Every company that does business online—which is almost every company in the modern economy—knows that e-commerce business models are growing and evolving faster every year.
More retail is becoming e-tail. More goods are moving from fulfillment centers straight to customers’ doorsteps without passing through brick-and-mortar stores. And customers expect all of this at lower prices than ever, if they don’t expect it to be free.
Is your company ready for another year of accelerating e-commerce demand?
E-Commerce Business Models Moving as Fast as Possible
As soon as an order hits, e-commerce retailers must be able to pull those packages from shelves. That requires keeping inventory levels on hand as well as designing efficient, well-organized warehouses that workers can easily navigate. Good software and technological integration can be a huge asset for fast-moving warehouses.
Then, those packages need to be shipped. Many e-commerce companies that are large enough, send multiple shipments each day. These might be for different service levels—one for same-day delivery, one for next-day air, one for two-day shipping—or based on carrier needs.
Finally, carriers need to deliver packages to customers as promised. While you can’t do much to change your carrier’s performance in real time, you can hold them accountable by claiming refunds for late deliveries.
If you’re struggling to accelerate order fulfillment, make sure your fulfillment centers are in optimal locations. The closer they are to customers, the less time packages take to ship and the less shipping costs usually.
Optimizing E-Commerce Sales and Cutting Your Costs
Amazon Prime didn’t only normalize fast shipping. In the last decade, customers have also come to expect free shipping so much that they may decide not to buy a product if they see an added charge for shipping.
But shipping isn’t getting any cheaper. So shippers have two levers to pull: building those costs into product prices, and reducing shipping costs as much as they can.
To increase efficiency, many shippers have turned to warehouse management systems or even on-demand warehousing. Though staffed warehouses are still the norm. On the cutting edge of these facilities, you’ll find optimization algorithms that maximize warehouse space, wearable technologies and apps that tell workers where to go to find their next items, and more.
In some cases, these result in near-fully automated warehouses, where software-controlled robots find items and deliver them to destinations. Replacing human employees with automated ones is an unpopular proposition, but for many companies it can turn out to be much cheaper and enhance their e-commerce logistics. Robots don’t get paid and can work for days on end without rest.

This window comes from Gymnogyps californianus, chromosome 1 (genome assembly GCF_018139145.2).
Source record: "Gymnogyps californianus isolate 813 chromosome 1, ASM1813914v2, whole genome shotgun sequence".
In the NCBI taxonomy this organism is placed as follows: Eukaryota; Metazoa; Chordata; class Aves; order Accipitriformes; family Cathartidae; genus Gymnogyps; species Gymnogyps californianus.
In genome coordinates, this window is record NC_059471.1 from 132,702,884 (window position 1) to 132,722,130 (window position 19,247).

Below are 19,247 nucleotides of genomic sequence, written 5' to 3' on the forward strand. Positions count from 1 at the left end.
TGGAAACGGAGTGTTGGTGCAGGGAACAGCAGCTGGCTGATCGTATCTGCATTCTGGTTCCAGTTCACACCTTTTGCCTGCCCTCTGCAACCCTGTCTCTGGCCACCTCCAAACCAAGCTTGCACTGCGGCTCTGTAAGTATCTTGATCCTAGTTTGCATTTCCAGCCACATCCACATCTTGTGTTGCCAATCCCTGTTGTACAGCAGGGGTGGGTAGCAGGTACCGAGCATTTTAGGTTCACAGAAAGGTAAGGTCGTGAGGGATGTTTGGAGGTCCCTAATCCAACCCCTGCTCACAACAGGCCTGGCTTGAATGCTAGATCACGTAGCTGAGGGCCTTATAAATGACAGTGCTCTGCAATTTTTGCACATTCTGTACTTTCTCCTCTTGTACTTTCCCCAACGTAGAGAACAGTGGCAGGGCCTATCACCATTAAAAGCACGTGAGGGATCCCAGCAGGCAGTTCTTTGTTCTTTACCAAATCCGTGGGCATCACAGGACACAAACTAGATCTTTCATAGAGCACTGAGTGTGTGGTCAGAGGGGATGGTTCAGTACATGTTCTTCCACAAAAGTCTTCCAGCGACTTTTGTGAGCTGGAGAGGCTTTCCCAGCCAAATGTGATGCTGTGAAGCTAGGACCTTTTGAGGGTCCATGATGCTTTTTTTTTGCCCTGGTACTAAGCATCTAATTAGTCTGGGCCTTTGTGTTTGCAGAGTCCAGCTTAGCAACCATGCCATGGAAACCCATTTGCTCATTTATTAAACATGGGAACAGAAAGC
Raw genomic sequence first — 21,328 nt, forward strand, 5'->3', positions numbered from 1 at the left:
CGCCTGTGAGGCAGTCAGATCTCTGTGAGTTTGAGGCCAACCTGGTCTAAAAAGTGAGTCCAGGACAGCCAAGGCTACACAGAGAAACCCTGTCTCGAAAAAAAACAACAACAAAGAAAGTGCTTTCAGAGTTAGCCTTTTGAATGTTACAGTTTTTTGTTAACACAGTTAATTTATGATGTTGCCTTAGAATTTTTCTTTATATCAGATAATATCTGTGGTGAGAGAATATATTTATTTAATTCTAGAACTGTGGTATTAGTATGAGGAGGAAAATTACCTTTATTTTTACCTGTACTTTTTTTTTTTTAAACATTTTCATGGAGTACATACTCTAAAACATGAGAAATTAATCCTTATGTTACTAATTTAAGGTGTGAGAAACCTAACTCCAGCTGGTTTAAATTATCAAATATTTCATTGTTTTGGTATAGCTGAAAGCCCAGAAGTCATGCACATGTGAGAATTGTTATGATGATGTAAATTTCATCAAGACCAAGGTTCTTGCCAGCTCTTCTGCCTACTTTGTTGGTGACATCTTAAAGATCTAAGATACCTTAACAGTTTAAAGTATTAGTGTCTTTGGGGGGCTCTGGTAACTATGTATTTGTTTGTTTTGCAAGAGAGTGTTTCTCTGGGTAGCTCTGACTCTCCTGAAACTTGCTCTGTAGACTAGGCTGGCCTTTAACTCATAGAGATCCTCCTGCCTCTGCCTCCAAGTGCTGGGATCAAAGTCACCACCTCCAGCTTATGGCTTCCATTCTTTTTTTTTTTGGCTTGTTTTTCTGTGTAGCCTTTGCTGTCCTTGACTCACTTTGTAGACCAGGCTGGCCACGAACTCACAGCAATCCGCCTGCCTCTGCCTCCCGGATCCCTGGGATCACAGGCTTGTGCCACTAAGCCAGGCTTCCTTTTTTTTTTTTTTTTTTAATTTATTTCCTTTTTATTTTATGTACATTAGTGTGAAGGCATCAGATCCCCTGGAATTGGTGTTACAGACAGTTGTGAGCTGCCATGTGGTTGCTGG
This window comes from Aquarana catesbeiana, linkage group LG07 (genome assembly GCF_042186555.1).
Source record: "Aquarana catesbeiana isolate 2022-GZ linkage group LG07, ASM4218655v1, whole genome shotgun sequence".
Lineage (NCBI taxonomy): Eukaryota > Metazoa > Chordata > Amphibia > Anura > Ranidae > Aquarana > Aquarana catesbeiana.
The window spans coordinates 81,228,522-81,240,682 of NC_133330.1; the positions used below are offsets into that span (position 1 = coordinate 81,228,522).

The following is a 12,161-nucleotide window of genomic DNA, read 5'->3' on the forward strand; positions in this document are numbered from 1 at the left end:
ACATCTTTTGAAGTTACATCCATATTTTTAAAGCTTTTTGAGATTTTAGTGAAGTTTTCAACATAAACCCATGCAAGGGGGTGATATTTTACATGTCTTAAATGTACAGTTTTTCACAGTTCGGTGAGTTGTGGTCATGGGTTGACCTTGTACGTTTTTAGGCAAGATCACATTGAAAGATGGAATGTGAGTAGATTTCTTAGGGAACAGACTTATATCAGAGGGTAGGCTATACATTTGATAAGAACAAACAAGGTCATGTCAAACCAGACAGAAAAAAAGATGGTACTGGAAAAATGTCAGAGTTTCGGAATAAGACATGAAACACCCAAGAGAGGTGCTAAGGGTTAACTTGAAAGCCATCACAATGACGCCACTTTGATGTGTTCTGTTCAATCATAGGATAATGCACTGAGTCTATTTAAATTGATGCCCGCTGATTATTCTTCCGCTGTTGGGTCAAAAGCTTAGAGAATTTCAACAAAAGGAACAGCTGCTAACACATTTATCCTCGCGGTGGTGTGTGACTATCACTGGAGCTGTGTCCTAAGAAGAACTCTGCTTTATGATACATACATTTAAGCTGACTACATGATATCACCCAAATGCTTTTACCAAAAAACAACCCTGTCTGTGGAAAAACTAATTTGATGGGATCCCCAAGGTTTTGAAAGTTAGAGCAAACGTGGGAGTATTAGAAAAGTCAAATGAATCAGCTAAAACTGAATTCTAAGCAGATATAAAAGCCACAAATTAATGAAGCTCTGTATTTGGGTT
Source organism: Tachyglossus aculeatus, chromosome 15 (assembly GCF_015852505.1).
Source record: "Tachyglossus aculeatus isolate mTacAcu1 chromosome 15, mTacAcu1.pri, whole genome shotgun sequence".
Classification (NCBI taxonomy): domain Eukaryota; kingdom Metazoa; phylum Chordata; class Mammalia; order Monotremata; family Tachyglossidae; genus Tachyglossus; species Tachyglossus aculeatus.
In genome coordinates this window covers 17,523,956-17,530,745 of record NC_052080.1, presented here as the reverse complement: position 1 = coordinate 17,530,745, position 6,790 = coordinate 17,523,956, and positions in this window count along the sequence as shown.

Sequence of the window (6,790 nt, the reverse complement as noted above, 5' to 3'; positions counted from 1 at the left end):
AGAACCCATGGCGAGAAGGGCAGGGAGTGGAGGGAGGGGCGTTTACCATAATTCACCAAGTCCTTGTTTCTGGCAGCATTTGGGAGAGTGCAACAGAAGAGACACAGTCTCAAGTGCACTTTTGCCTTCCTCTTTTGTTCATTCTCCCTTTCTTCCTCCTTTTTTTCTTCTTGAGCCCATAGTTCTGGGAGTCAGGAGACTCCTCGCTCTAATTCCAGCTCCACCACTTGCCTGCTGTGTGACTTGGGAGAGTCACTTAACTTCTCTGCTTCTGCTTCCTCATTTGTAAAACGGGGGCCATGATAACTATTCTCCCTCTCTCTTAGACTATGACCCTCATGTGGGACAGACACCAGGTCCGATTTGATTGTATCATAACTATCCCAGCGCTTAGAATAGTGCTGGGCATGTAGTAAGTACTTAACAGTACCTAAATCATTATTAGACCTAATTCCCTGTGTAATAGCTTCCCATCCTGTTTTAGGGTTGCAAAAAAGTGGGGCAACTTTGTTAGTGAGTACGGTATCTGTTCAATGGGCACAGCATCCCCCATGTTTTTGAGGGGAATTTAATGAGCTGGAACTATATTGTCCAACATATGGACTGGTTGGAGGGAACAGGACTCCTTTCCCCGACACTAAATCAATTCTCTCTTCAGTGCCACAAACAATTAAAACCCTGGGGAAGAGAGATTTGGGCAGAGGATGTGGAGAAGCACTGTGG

The Growth of E-Commerce, Technology and Artificial Intelligence
Warehouse technology isn’t the only part of the shipping industry that’s automating. Self-driving trucks, drones and robots all promise greater speed and accuracy at lower costs.
Self-driving trucks will probably be moving our packages within the next decade. Right now, trucking is a tough business. There aren’t enough truckers, which means some trucking companies have raised wages to attract more people and passed those costs onto shipping carriers. Fuel prices almost always rise over the long term. Plus, trucking is dangerous. This has lead to laws that require truckers to stop and sleep.
Self-driving trucks like automated warehouses, do not need wages or sleep. If a truck could move a package thousands of miles in a day—a distance currently covered by air because trucks are too slow—that could significantly expand the range of zones covered by ground shipping, making e-commerce shipments cheaper.
Drones shipping applications are not quite as well developed, but drones are showing promise in last-mile delivery in urban areas. Robots can now pick up and pack packages.
To take advantage of these new technologies, supply chain managers need to implement them strategically. That starts with knowing what makes the most sense for your company.
Shipping Intelligence is Imperative For E-Commerce Operations
Making wise, forward-looking decisions starts with having the right information. At Reveel, we call this “shipping intelligence”—a data-driven understanding of your consumers, e-commerce logistics, order trends, data analytics, inventory levels, geographic distribution, operational metrics and more. Monitoring packages as they come and go in real time can reveal exactly where your inefficiencies are within your e-commerce model.
Every technology isn’t right or necessary for every e-commerce experience. But those companies that can reduce inefficiencies with new technology can be beneficial. Focus on making those connections, and technological advancements that can enhance your ability to meet ever-changing e-commerce operations and demands.
E-commerce growth is not going anywhere. It’s not even slowing down. To even hope to succeed in the crowded online marketplace and e-commerce industry, merchants need to meet the day-to-day demands of order fulfillment—as fast and as cheaply as possible.
If you need help getting started with data collection, Reveel is here to help. Our expert consultants can show supply chain managers how to gather a wealth of information in real time. Then, we can help you draw conclusions from that data to improve your supply chain and e-commerce solutions in a targeted, maximally effective way. Let’s get started today.